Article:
This article originally appeared on BikeRadar
While Peter Sagan's ejection was the big story at the Tour de France today, FDJ's Arnaud Démare was still plenty pleased to win the sprint finish, and Shimano staff were happy to see him do so on its new PRO Vibe Aero handlebar.
While a number of aero bars feature internal routing, the PRO Vibe Aero bar is also configured for Di2 with a hole at the bottom centre of the bar. The Vibe Aero also features ovalized drop sections that — when unwrapped — present a narrower frontal profile to the wind than a normal bar.
A hole at the centre allows for clean Di2 wire routing
Wrapping any bar with handlebar tape of course changes the aerodynamics a bit. Engineers of aero bars with flat tops are often dismayed when pros choose to run tape around the flattened top section, hampering some of the aero gains that the engineers worked for. But there is usually a compromise on bikes between engineering ideas and real-world application.
Interestingly, Démare has not one but two layers of bar tape on the narrow drops. While a few riders like Alberto Contador run double tape all the time, typically we only see the double thickness on riders' bikes at Paris-Roubaix.
Another strange visual on Démare's long-and-low aero cockpit is the rather enormous Garmin Edge 1000 computer that the whole FDJ team uses. It is a very good computer for navigation, but no one has ever claimed it to be the sveltest option on the market.
The Aero Vibe's drops are elongated for an aero benefit, which is quickly negated by two layers of bar tape
Five holes on the PRO Vibe Aero
Besides the obvious holes at the ends of the bars (which can house the new Di2 junction box), the Vibe Aero has five holes. On each side of the bar there is a hole behind where the shifters are mounted to take in brake and shift lines underneath the bar tape. Then closer to the centre of the bar there are holes where these lines pop out. Finally, there is a hole in the centre of the bar.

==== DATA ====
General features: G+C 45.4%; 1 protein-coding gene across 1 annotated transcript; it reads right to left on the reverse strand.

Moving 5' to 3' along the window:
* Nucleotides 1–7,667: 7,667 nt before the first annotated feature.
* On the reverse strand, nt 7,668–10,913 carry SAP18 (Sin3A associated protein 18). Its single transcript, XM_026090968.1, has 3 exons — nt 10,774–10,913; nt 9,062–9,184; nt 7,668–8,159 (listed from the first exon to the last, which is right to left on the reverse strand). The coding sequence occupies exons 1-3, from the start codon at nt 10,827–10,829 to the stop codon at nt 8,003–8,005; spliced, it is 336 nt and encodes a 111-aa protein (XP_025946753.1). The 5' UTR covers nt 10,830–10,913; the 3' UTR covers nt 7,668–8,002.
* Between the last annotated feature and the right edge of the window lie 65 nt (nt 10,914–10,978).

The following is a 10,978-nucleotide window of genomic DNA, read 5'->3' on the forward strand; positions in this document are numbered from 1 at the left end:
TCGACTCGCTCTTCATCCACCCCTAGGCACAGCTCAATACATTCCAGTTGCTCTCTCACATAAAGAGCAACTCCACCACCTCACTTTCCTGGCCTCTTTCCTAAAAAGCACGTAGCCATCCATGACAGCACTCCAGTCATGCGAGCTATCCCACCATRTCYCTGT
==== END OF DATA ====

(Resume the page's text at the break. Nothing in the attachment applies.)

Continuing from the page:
Shimano Europe sports marketing officer Bert Roesems said such a design could only be executed in carbon.
"With carbon, you can make as many holes as you want," Roesems said. "With alloy, you just can't make holes like that [without compromising structural integrity], especially where it connects with the stem. That area is the worst."
The drop is ovalized down until the end, where a Di2 junction box, or a standard bar-tape plug, can be installed
When paired with a new PRO Vibe stem, a Di2 wire can run from a junction box mounted inside one of the bar ends, through the bar, and pop out just behind the bottom of the stem faceplate.
On Knees' bike you can see how the Di2 wire comes out of the stem, just behind the visible stem bolt, and how the K-Edge is secured on the stem bolts in between the stem body and the faceplate
Démare doesn't use a PRO Vibe stem, though, instead running an unmarked -17 FSA model to get a low position. So, on his bike, mechanics run the Di2 wires from each shifter through the bar and then out alongside the brake cables. They then attach to the old-style junction box rubber-banded to the stem, the way the first Di2 systems were configured.
Démare's teammates have the new Vibe stem, however, and some are using the bar-end-mounted junction box.
Team Sky's Christian Knees has the new Vibe Aero, new Vibe stem and bar-mounted junction box on his bike. He also has a trick new K-Edge mount for his bike.
Christian Knees (Team Sky) had the Vibe Aero on his bike before the Tour began
Sky's leader Chris Froome has been using PRO's Stealth Evo integrated bar/stem for some time now.
Click through the gallery above for a closer look, and be sure to visit Cyclingnews throughout July for full coverage of the 2017 Tour de France.
Thank you for signing up to Cycling News. You will receive a verification email shortly.
There was a problem. Please refresh the page and try again.